Six Lynx taking off wingtip to wingtip and once airborne, the furthest left turns 75 degrees left, the next turns 45 degrees left, then 15 degrees left, then 15 degrees right and 45 degrees right and 75 degrees right to maintain a 30 degree separation in bearing.

Mike E. wrote:

Anybody have an idea how Armadillo's pricing would compare to XCOR's?

Jumping to the assumption that they're talking about using some minor variation on AA's pressure-fed engines, I'd guess they're probably cheaper than the (more complex?) XCOR ones, but that's a wild guess...

David Summers wrote:

I can't help but connect a few dots... Armadillo puts out a "hard price" of $500K for a vehicle - then RRL makes this announcement.

I think a bunch of drag racing Armadillos would be cool!

Rocket Racer wrote:


It is all good news for everyone. If you care to listen in, please dial the following:


Pin# 983877 the #

9:30 AM EST

Remember, it's not always about rockets & space, there is businss that must support the industry and growth models for maor corporation to understand, invest in, sponsor etc.

Simply "wishing" to put rockets in space, manned or unmanned,will continue to be a dream unless this happens.

Racing them with a real business model will make it understandable for Corporations & fans that have been involved for YEARS through other motorsports, Indy, Formula 1 & NASACAR as examples.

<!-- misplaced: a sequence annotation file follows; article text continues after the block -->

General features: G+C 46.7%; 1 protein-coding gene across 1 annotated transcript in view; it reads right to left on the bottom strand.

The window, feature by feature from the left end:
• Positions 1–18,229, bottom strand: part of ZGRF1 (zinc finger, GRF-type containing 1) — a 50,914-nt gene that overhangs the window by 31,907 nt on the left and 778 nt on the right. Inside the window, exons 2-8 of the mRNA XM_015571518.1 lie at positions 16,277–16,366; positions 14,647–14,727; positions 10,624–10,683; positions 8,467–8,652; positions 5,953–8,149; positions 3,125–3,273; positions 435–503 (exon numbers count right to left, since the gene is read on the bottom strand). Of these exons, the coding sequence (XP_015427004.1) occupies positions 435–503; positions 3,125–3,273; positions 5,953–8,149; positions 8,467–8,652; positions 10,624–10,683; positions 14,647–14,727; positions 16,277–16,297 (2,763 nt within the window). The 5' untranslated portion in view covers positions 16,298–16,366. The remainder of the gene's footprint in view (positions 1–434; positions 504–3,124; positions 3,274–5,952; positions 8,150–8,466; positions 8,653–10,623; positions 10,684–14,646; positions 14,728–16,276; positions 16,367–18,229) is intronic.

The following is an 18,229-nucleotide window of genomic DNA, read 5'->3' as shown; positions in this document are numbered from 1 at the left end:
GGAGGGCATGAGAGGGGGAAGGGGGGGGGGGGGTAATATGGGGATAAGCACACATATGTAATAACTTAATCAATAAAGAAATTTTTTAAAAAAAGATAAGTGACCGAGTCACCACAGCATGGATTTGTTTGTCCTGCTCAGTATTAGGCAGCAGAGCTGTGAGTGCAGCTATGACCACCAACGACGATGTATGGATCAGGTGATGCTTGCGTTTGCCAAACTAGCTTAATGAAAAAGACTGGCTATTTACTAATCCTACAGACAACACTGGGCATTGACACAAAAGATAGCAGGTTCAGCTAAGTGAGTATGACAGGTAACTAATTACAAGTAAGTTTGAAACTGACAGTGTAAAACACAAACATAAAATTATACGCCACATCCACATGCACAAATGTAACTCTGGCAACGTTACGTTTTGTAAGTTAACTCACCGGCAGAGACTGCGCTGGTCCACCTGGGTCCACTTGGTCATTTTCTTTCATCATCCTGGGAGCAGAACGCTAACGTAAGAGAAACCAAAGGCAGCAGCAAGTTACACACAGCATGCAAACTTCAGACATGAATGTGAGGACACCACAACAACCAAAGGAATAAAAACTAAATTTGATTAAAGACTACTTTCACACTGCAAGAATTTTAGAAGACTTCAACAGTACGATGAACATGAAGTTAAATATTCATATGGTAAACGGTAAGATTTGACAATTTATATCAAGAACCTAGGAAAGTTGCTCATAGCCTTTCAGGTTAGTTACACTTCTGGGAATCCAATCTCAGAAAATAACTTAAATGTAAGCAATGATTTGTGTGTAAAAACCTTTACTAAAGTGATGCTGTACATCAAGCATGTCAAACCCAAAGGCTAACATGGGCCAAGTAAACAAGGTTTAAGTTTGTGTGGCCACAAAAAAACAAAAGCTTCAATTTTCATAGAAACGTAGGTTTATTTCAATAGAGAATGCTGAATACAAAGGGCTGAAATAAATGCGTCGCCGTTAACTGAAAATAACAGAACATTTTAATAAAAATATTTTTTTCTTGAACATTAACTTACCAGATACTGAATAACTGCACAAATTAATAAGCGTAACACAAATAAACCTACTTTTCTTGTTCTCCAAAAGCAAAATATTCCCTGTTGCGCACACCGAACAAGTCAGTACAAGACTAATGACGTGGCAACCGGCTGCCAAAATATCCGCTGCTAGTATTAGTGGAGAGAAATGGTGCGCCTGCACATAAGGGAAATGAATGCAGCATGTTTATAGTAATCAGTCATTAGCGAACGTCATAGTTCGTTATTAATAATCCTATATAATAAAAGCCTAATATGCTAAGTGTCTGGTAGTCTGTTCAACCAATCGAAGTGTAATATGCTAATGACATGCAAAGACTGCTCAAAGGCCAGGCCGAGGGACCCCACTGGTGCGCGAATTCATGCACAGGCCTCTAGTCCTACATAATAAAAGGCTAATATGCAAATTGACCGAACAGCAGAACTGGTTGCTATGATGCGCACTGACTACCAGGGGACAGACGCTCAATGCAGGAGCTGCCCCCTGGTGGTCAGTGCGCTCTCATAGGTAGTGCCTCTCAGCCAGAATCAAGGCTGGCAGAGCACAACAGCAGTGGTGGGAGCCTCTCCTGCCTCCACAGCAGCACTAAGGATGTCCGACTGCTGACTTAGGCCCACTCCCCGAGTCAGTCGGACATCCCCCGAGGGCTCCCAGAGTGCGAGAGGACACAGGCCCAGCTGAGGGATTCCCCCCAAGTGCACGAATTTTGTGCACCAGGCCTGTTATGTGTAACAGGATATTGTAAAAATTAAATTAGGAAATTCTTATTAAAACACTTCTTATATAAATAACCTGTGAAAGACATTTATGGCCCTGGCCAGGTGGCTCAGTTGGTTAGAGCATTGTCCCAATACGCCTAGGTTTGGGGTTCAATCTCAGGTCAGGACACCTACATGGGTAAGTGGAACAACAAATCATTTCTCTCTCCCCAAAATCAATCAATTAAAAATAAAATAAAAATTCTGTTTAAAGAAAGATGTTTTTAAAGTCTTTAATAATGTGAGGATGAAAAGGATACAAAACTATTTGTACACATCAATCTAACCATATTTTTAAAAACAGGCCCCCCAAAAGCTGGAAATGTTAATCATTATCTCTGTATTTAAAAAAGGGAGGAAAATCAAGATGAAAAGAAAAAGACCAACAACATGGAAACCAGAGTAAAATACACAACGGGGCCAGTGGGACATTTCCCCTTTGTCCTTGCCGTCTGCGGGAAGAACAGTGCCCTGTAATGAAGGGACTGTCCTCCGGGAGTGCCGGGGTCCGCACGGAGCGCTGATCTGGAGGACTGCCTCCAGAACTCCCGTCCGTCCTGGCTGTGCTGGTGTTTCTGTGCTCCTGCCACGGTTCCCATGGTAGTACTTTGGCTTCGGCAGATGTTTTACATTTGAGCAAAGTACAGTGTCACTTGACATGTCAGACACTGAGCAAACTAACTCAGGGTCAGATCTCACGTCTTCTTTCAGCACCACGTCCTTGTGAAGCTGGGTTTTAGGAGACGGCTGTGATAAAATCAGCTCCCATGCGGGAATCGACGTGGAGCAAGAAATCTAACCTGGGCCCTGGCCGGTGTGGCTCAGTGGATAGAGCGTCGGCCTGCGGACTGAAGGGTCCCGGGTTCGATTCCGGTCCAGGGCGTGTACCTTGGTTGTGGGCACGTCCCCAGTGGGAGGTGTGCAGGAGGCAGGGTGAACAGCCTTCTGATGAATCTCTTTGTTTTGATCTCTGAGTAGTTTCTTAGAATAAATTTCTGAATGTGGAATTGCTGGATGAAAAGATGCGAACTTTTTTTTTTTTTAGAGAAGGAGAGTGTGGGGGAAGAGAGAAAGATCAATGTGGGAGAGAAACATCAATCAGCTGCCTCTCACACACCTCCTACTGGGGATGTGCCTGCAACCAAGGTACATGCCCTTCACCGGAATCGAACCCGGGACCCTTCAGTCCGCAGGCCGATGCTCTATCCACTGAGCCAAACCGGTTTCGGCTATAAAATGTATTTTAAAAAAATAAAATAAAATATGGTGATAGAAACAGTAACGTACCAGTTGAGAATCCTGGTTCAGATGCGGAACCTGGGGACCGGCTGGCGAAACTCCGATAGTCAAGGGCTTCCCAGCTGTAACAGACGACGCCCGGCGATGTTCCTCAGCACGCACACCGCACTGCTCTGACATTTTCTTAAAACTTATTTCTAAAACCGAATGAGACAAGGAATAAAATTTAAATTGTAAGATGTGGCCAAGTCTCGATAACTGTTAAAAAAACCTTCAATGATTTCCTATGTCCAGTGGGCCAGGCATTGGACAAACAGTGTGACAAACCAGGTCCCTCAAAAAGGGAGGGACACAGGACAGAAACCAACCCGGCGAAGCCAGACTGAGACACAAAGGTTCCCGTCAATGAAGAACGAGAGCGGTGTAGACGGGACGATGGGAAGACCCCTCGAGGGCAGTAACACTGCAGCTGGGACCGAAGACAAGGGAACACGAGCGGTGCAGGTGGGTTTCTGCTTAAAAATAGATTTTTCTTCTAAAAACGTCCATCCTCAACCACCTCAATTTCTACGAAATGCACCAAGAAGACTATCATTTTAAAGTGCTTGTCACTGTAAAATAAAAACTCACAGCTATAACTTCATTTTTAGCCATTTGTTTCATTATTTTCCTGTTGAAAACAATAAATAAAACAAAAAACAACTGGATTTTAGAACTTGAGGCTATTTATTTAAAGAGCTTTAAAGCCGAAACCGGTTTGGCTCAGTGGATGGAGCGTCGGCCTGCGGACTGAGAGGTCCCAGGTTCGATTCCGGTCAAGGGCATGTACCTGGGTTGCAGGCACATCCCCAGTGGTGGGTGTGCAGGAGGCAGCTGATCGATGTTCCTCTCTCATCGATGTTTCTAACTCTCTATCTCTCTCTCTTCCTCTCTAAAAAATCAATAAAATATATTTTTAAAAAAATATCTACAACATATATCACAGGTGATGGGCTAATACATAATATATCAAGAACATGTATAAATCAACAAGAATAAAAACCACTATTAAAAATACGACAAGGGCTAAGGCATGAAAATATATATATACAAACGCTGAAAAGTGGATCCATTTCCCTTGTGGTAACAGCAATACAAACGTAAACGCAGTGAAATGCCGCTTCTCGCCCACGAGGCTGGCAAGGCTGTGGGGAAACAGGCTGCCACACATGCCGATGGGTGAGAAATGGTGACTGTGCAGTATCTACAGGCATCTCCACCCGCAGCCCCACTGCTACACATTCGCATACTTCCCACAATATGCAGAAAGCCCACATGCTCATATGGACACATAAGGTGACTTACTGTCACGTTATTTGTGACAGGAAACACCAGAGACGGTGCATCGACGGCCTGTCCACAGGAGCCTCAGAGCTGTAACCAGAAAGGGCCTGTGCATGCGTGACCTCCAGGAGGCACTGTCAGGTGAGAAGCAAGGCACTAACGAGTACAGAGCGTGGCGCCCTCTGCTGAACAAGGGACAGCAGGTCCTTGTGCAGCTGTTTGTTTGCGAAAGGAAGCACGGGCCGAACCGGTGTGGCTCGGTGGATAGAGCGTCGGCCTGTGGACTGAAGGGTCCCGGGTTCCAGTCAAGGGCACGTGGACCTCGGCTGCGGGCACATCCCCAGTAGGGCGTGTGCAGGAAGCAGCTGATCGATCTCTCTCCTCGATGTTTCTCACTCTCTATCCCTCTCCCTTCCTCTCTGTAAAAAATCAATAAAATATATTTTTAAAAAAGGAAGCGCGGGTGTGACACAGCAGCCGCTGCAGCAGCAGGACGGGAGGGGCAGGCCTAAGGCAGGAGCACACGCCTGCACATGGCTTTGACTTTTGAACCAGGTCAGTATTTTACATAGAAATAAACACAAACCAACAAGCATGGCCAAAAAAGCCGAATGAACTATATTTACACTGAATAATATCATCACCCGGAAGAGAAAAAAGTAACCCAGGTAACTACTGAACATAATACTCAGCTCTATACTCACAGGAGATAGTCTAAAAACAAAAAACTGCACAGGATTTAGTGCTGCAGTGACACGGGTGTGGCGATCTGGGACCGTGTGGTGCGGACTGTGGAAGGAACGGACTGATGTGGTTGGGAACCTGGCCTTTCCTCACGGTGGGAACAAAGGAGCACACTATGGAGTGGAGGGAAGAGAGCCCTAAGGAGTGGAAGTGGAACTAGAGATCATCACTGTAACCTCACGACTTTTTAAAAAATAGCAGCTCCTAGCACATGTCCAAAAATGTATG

See you at the races.....

Edward Wright wrote:

Identical vehicles encourages close finishes

That depends on the pilots.

A couple years ago, Reno restarted the jet races as an L-39 class. Instead of close finishes, identical airplanes simply meant that John Penney walked away with every heat.

Larry J wrote:

For many years, there has been a T-6 racing class where the planes must meet very rigorous configuration standards. Those planes are about as equal as you can get. They do have many close races. Over the years, they've also had some disasterous mid-air collisions.

Neil H wrote:

> Anybody have an idea how Armadillo's pricing would compare to XCOR's?

Since the previously-advertised entry price for an XCOR rocketplane team was $1.2 million (plus annual operating costs of up to $1 million), Armadillo's $500K price is looking fairly nice.

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About this Entry

This page contains a single entry by Rand Simberg published on April 10, 2008 6:07 PM.